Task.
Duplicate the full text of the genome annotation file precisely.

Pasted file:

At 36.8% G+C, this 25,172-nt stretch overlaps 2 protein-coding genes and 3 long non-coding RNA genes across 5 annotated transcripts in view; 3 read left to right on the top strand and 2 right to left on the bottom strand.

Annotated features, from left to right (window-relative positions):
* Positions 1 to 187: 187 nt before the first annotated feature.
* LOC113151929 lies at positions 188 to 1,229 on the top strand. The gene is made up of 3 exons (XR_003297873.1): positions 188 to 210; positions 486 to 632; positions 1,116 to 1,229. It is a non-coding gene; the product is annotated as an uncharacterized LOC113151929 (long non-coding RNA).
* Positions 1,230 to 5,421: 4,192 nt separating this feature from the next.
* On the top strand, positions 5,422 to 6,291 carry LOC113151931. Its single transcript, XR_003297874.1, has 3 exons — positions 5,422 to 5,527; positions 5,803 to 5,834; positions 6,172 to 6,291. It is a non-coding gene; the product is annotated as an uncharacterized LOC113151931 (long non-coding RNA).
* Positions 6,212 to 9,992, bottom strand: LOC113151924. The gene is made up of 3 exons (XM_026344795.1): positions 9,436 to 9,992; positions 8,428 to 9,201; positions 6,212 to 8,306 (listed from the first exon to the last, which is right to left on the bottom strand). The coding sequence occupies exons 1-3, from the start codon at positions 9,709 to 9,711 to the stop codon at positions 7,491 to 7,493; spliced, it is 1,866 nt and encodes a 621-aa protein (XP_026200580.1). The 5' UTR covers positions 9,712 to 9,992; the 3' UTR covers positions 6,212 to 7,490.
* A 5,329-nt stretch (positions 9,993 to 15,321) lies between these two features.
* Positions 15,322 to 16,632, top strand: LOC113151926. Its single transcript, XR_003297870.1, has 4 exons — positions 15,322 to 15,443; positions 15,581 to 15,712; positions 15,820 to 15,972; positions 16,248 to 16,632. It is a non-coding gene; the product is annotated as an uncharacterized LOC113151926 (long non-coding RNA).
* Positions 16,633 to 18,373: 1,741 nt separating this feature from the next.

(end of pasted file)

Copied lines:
At 36.8% G+C, this 25,172-nt stretch overlaps 2 protein-coding genes and 3 long non-coding RNA genes across 5 annotated transcripts in view; 3 read left to right on the top strand and 2 right to left on the bottom strand.

Annotated features, from left to right (window-relative positions):
* Positions 1 to 187: 187 nt before the first annotated feature.
* LOC113151929 lies at positions 188 to 1,229 on the top strand. The gene is made up of 3 exons (XR_003297873.1): positions 188 to 210; positions 486 to 632; positions 1,116 to 1,229. It is a non-coding gene; the product is annotated as an uncharacterized LOC113151929 (long non-coding RNA).
* Positions 1,230 to 5,421: 4,192 nt separating this feature from the next.
* On the top strand, positions 5,422 to 6,291 carry LOC113151931. Its single transcript, XR_003297874.1, has 3 exons — positions 5,422 to 5,527; positions 5,803 to 5,834; positions 6,172 to 6,291. It is a non-coding gene; the product is annotated as an uncharacterized LOC113151931 (long non-coding RNA).
* Positions 6,212 to 9,992, bottom strand: LOC113151924. The gene is made up of 3 exons (XM_026344795.1): positions 9,436 to 9,992; positions 8,428 to 9,201; positions 6,212 to 8,306 (listed from the first exon to the last, which is right to left on the bottom strand). The coding sequence occupies exons 1-3, from the start codon at positions 9,709 to 9,711 to the stop codon at positions 7,491 to 7,493; spliced, it is 1,866 nt and encodes a 621-aa protein (XP_026200580.1). The 5' UTR covers positions 9,712 to 9,992; the 3' UTR covers positions 6,212 to 7,490.
* A 5,329-nt stretch (positions 9,993 to 15,321) lies between these two features.
* Positions 15,322 to 16,632, top strand: LOC113151926. Its single transcript, XR_003297870.1, has 4 exons — positions 15,322 to 15,443; positions 15,581 to 15,712; positions 15,820 to 15,972; positions 16,248 to 16,632. It is a non-coding gene; the product is annotated as an uncharacterized LOC113151926 (long non-coding RNA).
* Positions 16,633 to 18,373: 1,741 nt separating this feature from the next.